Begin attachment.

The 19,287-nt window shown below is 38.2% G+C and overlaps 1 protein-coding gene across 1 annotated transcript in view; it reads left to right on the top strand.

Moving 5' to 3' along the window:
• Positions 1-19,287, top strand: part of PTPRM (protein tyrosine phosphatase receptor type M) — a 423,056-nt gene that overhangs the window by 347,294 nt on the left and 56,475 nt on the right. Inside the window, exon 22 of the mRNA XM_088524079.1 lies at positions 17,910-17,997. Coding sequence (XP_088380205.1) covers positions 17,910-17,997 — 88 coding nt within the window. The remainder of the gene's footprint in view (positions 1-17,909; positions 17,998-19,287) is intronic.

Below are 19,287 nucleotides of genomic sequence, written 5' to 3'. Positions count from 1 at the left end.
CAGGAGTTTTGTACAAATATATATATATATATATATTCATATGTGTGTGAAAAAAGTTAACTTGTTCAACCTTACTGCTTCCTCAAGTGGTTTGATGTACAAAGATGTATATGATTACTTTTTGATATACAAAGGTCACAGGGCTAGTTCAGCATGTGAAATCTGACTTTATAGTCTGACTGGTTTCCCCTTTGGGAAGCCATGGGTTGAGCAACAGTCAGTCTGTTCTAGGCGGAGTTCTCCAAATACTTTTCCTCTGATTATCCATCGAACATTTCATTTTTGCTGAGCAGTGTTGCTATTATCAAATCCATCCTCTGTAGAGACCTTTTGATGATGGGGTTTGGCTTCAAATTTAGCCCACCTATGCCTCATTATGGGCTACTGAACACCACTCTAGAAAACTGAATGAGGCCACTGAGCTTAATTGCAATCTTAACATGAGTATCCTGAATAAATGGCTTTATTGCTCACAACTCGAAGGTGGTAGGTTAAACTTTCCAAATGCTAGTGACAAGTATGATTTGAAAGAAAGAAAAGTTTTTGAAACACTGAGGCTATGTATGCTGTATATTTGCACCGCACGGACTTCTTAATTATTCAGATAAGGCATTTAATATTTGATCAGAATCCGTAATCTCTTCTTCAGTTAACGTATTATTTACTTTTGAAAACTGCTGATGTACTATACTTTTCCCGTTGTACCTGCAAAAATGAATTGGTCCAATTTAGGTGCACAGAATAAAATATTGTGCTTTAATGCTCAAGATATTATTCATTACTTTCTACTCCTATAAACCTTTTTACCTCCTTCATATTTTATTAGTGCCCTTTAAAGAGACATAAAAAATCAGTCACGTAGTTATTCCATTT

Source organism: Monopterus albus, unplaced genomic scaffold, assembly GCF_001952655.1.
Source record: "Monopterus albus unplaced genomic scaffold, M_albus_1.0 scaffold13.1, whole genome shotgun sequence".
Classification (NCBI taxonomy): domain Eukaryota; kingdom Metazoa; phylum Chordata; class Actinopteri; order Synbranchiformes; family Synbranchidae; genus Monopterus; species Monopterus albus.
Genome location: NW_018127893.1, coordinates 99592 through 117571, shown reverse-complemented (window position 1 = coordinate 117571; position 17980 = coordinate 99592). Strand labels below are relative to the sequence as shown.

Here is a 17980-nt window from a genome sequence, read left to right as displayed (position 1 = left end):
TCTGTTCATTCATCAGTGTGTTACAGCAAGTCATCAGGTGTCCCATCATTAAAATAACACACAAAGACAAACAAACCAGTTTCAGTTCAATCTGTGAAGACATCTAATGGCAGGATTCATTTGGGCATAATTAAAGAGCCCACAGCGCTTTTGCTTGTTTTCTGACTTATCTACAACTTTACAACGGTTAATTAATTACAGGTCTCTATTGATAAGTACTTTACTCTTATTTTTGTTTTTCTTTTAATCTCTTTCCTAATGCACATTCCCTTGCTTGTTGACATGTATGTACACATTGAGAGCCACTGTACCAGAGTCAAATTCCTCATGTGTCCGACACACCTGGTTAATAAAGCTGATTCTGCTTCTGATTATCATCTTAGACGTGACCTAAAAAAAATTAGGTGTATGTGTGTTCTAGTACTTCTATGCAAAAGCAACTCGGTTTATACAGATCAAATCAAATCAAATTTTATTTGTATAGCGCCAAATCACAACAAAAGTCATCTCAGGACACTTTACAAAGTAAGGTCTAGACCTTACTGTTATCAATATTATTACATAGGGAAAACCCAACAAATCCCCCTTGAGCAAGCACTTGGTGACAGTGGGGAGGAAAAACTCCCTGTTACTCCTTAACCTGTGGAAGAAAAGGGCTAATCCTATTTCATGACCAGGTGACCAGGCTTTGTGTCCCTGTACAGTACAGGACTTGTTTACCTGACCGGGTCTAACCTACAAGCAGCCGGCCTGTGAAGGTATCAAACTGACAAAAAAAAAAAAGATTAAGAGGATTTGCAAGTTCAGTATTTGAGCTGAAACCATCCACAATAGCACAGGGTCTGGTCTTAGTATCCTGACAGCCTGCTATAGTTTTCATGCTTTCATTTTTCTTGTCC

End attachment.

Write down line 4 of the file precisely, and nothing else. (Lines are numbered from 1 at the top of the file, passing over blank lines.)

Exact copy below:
Below are 19,287 nucleotides of genomic sequence, written 5' to 3'. Positions count from 1 at the left end.